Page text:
The Back Of The Bus

The-Back-Of-The-Bus

The Back Of The Bus

Lots of change was in the air in the early sixties. The ‘Negro’ Freedom Riders were protesting being relegated to sit at the back of the bus in the American South. Their bus was set alight. Macmillan’s Winds of Change were sweeping down Africa. The great experiment of the Federation of Rhodesia and Nyasaland was dismantled in December of 1963. Northern Rhodesia and Nyasaland got their independence. My brother, Brian, finished up school at Chaplin High and was headed for Cape Town University and his own much anticipated independence.

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A Diagnosis In A Jiffy

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A Diagnosis In A Jiffy

Dad liked company. Once I learned to behave and before I got into serious swimming I kept Dad company on the weekly trips to outlying afternoon clinics he had acquired at the Umniati Power Station, Redcliff, and the Gaika and Connemara Mines.

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The Difference Between Half A Crown and Five Shillings

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The Difference Between Half a Crown and Five Shillings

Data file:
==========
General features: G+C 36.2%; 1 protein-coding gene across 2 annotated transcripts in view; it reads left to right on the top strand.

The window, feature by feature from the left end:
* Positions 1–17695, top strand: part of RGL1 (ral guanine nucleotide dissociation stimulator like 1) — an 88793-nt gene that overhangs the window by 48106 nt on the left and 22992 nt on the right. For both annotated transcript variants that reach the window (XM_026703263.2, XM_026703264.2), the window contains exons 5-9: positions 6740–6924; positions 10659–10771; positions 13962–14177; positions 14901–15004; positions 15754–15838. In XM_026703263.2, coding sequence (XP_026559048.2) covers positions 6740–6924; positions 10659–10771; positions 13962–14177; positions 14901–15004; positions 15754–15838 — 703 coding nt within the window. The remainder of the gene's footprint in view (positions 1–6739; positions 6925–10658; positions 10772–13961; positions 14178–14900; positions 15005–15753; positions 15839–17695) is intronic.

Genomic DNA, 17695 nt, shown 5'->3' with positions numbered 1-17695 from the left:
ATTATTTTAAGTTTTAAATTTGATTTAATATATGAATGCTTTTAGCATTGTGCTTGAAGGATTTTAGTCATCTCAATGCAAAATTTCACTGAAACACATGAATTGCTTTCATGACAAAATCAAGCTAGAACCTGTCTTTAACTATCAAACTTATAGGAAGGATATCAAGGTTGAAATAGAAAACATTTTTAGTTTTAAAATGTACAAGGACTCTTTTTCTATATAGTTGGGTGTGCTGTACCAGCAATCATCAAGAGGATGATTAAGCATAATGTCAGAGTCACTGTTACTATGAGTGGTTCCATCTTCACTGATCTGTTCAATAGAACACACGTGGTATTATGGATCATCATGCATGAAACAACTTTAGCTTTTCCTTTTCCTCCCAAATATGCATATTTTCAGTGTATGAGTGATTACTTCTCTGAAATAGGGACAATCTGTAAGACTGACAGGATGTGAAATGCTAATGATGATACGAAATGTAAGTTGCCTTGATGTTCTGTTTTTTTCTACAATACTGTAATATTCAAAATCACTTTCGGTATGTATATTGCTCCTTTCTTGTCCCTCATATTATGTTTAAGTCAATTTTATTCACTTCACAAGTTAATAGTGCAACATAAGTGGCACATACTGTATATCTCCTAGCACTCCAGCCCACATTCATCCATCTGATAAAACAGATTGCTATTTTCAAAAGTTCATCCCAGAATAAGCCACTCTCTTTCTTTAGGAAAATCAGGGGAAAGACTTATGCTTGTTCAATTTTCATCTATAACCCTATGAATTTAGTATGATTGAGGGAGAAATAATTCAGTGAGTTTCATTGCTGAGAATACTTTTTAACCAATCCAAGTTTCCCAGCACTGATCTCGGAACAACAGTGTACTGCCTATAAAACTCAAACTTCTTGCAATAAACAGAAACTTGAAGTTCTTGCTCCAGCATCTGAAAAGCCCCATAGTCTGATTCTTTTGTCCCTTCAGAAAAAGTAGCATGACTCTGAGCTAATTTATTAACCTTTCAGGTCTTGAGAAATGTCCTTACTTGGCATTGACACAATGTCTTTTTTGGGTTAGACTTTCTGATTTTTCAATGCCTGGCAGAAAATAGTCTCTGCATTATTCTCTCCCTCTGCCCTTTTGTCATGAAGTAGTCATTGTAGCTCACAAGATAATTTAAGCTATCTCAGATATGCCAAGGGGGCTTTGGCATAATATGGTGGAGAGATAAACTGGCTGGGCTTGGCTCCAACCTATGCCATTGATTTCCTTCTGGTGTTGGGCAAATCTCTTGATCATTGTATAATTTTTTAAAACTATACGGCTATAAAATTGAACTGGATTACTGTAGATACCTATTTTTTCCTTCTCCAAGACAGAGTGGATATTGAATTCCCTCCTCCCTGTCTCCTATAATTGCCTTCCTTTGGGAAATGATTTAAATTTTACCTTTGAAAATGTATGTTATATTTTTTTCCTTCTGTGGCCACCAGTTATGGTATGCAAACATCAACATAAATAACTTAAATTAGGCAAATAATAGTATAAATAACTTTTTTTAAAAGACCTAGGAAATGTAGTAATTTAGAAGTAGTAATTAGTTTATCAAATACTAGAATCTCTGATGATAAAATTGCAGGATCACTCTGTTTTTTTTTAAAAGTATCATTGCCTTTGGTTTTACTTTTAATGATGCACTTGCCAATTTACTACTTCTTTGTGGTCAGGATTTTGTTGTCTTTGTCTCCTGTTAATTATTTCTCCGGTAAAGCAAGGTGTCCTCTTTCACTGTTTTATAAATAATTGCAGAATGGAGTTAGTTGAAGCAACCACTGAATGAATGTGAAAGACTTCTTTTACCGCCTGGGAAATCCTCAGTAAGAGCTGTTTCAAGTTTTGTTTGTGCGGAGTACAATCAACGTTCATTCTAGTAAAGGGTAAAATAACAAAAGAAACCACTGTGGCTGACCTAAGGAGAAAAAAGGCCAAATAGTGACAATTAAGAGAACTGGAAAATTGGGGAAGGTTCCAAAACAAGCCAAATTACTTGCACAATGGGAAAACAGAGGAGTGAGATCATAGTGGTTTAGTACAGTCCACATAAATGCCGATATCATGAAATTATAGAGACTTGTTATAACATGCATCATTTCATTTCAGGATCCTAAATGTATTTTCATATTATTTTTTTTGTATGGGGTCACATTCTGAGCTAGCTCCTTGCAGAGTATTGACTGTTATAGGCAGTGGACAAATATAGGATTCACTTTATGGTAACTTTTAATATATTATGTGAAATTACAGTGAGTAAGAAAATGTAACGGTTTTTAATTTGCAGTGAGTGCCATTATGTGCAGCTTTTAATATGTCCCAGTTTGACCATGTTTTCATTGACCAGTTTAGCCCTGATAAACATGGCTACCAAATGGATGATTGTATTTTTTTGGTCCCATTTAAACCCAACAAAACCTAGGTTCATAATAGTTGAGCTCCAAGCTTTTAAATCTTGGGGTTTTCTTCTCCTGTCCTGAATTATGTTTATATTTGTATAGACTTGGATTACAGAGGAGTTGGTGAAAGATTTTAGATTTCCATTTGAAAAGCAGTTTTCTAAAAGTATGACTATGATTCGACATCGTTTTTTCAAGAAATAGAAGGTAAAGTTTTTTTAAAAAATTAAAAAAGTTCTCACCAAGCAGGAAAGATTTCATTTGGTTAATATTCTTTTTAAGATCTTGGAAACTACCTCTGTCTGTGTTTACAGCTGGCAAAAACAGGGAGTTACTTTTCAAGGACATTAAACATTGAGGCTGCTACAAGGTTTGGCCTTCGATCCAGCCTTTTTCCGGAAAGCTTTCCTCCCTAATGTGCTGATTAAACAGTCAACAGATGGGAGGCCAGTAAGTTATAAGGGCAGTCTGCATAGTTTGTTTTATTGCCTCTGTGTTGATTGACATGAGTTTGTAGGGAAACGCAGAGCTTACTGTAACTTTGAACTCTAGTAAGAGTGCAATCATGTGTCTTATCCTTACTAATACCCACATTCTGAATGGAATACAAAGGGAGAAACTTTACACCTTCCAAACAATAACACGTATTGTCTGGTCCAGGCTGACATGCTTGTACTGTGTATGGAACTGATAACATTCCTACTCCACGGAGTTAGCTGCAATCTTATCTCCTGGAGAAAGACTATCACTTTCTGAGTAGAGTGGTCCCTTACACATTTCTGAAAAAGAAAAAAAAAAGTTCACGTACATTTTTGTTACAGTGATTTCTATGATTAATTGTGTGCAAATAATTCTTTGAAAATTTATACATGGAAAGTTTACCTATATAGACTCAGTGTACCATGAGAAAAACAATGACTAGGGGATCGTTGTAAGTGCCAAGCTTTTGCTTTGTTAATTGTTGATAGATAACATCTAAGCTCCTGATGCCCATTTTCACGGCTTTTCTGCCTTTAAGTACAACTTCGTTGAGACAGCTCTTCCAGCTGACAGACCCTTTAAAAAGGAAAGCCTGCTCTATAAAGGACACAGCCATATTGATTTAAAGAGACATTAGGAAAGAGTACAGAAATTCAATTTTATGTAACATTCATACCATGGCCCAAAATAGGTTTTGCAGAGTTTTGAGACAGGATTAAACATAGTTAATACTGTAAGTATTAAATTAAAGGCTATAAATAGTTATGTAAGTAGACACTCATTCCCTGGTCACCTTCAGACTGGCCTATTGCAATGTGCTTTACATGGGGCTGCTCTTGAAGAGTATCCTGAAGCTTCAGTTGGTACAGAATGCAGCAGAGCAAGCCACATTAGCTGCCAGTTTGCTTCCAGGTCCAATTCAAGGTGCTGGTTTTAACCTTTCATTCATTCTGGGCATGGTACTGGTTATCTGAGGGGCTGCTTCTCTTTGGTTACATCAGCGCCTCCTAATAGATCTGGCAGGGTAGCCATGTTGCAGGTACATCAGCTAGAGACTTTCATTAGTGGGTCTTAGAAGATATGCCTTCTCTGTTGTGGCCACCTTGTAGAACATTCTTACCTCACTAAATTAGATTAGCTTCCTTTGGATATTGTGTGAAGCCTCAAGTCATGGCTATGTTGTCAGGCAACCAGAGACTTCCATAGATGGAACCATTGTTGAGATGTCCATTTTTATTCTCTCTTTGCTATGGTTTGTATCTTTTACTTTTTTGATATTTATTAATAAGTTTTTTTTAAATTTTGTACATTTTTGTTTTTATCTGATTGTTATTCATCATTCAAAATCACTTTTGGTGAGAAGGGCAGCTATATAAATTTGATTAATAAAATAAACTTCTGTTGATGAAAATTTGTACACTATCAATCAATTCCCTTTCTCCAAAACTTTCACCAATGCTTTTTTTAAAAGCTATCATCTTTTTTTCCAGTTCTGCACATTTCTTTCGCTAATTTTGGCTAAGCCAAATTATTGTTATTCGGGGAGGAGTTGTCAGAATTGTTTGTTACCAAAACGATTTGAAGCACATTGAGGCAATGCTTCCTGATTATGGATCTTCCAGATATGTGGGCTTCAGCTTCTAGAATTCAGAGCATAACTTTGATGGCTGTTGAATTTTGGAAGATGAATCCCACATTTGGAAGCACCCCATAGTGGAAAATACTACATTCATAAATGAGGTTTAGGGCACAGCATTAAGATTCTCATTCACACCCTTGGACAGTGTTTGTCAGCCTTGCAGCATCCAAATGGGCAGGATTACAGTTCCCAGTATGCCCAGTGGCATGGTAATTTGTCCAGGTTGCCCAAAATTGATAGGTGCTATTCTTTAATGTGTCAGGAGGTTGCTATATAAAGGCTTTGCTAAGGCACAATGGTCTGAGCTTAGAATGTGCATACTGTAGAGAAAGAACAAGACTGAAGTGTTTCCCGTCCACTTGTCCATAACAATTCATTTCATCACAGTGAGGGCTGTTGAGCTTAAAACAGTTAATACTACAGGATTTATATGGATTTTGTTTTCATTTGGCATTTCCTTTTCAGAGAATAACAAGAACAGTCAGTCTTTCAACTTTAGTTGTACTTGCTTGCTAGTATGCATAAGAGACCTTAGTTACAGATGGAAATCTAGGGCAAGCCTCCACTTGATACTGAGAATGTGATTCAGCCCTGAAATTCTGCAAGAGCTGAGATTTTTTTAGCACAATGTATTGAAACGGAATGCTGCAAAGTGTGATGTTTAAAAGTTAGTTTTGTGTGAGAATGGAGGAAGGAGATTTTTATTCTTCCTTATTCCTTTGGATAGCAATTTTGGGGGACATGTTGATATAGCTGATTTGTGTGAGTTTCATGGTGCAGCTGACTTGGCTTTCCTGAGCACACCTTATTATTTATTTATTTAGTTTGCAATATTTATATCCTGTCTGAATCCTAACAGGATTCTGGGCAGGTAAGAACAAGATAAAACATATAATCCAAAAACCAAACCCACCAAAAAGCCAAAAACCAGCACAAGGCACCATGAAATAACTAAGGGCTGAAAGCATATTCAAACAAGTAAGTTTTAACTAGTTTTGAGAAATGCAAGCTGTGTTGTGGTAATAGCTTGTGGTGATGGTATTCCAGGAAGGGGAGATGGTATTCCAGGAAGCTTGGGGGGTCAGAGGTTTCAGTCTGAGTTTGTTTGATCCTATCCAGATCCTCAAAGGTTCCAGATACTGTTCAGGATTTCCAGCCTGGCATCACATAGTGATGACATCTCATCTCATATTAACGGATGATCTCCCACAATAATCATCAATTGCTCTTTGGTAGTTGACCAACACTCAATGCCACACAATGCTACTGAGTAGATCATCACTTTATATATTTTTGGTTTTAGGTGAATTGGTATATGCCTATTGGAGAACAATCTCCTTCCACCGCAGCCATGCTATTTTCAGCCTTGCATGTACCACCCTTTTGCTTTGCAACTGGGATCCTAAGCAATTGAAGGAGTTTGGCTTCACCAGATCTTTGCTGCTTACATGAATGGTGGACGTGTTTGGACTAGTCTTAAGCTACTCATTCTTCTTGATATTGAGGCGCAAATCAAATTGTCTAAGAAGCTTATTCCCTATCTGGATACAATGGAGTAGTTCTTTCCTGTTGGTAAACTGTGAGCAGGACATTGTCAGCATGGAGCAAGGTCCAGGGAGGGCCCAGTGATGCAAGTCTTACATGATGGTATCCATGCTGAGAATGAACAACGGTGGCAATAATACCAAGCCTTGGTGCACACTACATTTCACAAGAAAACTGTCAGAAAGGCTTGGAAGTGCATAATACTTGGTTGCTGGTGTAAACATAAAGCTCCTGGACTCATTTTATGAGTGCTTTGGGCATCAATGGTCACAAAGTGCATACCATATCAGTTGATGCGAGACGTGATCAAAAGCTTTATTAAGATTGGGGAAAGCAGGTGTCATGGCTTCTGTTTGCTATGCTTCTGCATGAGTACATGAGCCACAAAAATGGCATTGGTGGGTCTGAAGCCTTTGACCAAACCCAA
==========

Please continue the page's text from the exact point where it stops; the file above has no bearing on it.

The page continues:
The much respected Menashe family owned a habadashery store. They were pioneer stock in Que Que from the island of Rhodes. Their beautiful twin daughters had just graduated from medical school in the Union of South Africa. They were home for a few months pending taking up housemanships in Bulawayo at Mpilo Hospital.

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Cookie

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Cookie

Cookie was from Northern Rhodesia, one of ten children, though six had died in early life. He had worked in the mines on the Copper Belt, saved enough to buy cattle for lobola and married. He had a gift for languages and had had two years of education. His easy going manner and roving spirit eventually brought him to the Globe and Phoenix Mine.

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The Sting

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The Sting

My older brother Brian embarked on a camping trip of his own with his friends Alec Friend, John Seton-Rogers, Mark Gilby, Phil Harris and Jan Polisensky. They wanted to see Kariba for themselves. Mom and Dad had given Brian an old WWII army tent and the heaviest fiberglass canoe ever constructed in the history of man for his thirteenth birthday. He had put it to good use camping locally around Dutchman’s Pool and on the Bembezaan River.

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What Happened to Mr. Teperson?

What-Happened-to-Mr.-Teperson

What Happened to Mr. Teperson?

You couldn’t miss the aroma wafting out of Mr. Teperson’s Midlands Bakery on Que Que’s Main Street as loaves of bread cooled on racks. Chocolate éclairs, sugar buns, Neapolitans and much, much more were displayed behind glass cases. Mr. Teperson catered for everybody. He personally tasted every batch of everything he made. Mrs. Teperson on the other hand was slim and minded the till. She knew what every customer wanted and had it bagged and rung up by the time the customer reached the counter.

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